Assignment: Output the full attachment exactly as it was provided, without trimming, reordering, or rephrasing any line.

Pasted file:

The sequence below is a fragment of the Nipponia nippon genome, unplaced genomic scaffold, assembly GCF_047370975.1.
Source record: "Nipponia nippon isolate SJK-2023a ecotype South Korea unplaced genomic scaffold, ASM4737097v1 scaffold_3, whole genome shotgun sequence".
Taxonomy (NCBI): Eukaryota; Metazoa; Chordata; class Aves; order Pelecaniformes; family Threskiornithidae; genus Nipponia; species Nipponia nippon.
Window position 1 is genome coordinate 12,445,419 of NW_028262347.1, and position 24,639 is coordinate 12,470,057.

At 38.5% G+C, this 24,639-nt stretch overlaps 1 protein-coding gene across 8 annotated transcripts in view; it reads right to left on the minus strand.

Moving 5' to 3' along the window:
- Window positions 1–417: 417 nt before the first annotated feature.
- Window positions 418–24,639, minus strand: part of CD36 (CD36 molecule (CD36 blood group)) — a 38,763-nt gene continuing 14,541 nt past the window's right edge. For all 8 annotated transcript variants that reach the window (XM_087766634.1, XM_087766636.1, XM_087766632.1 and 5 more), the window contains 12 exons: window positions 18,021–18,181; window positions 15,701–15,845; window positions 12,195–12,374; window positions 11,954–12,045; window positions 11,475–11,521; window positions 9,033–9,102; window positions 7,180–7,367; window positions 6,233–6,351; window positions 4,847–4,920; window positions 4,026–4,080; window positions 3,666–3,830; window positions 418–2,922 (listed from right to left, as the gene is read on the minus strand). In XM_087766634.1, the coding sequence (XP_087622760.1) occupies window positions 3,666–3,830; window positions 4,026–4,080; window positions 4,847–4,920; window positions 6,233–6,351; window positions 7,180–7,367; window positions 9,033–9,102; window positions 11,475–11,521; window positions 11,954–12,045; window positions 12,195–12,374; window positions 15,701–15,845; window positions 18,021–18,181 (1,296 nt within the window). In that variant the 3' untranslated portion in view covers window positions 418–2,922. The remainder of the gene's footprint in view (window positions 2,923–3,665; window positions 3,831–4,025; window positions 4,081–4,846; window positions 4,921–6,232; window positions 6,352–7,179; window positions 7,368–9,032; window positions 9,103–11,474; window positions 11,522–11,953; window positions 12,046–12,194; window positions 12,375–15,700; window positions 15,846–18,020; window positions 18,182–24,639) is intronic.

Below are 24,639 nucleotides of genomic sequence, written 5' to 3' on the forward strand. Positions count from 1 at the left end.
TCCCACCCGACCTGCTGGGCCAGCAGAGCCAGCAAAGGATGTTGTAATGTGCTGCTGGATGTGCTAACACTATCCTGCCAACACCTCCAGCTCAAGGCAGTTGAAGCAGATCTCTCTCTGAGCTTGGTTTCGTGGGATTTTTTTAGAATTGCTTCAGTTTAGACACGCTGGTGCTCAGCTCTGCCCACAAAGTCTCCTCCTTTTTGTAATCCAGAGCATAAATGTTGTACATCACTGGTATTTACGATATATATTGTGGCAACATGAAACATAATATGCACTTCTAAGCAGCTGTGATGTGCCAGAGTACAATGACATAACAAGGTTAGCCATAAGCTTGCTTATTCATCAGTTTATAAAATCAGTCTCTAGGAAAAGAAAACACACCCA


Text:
The sequence below is a fragment of the Nipponia nippon genome, unplaced genomic scaffold, assembly GCF_047370975.1.
Source record: "Nipponia nippon isolate SJK-2023a ecotype South Korea unplaced genomic scaffold, ASM4737097v1 scaffold_3, whole genome shotgun sequence".
Taxonomy (NCBI): Eukaryota; Metazoa; Chordata; class Aves; order Pelecaniformes; family Threskiornithidae; genus Nipponia; species Nipponia nippon.
Window position 1 is genome coordinate 12,445,419 of NW_028262347.1, and position 24,639 is coordinate 12,470,057.

At 38.5% G+C, this 24,639-nt stretch overlaps 1 protein-coding gene across 8 annotated transcripts in view; it reads right to left on the minus strand.

Moving 5' to 3' along the window:
- Window positions 1–417: 417 nt before the first annotated feature.
- Window positions 418–24,639, minus strand: part of CD36 (CD36 molecule (CD36 blood group)) — a 38,763-nt gene continuing 14,541 nt past the window's right edge. For all 8 annotated transcript variants that reach the window (XM_087766634.1, XM_087766636.1, XM_087766632.1 and 5 more), the window contains 12 exons: window positions 18,021–18,181; window positions 15,701–15,845; window positions 12,195–12,374; window positions 11,954–12,045; window positions 11,475–11,521; window positions 9,033–9,102; window positions 7,180–7,367; window positions 6,233–6,351; window positions 4,847–4,920; window positions 4,026–4,080; window positions 3,666–3,830; window positions 418–2,922 (listed from right to left, as the gene is read on the minus strand). In XM_087766634.1, the coding sequence (XP_087622760.1) occupies window positions 3,666–3,830; window positions 4,026–4,080; window positions 4,847–4,920; window positions 6,233–6,351; window positions 7,180–7,367; window positions 9,033–9,102; window positions 11,475–11,521; window positions 11,954–12,045; window positions 12,195–12,374; window positions 15,701–15,845; window positions 18,021–18,181 (1,296 nt within the window). In that variant the 3' untranslated portion in view covers window positions 418–2,922. The remainder of the gene's footprint in view (window positions 2,923–3,665; window positions 3,831–4,025; window positions 4,081–4,846; window positions 4,921–6,232; window positions 6,352–7,179; window positions 7,368–9,032; window positions 9,103–11,474; window positions 11,522–11,953; window positions 12,046–12,194; window positions 12,375–15,700; window positions 15,846–18,020; window positions 18,182–24,639) is intronic.

Below are 24,639 nucleotides of genomic sequence, written 5' to 3' on the forward strand. Positions count from 1 at the left end.
TCCCACCCGACCTGCTGGGCCAGCAGAGCCAGCAAAGGATGTTGTAATGTGCTGCTGGATGTGCTAACACTATCCTGCCAACACCTCCAGCTCAAGGCAGTTGAAGCAGATCTCTCTCTGAGCTTGGTTTCGTGGGATTTTTTTAGAATTGCTTCAGTTTAGACACGCTGGTGCTCAGCTCTGCCCACAAAGTCTCCTCCTTTTTGTAATCCAGAGCATAAATGTTGTACATCACTGGTATTTACGATATATATTGTGGCAACATGAAACATAATATGCACTTCTAAGCAGCTGTGATGTGCCAGAGTACAATGACATAACAAGGTTAGCCATAAGCTTGCTTATTCATCAGTTTATAAAATCAGTCTCTAGGAAAAGAAAACACACCCA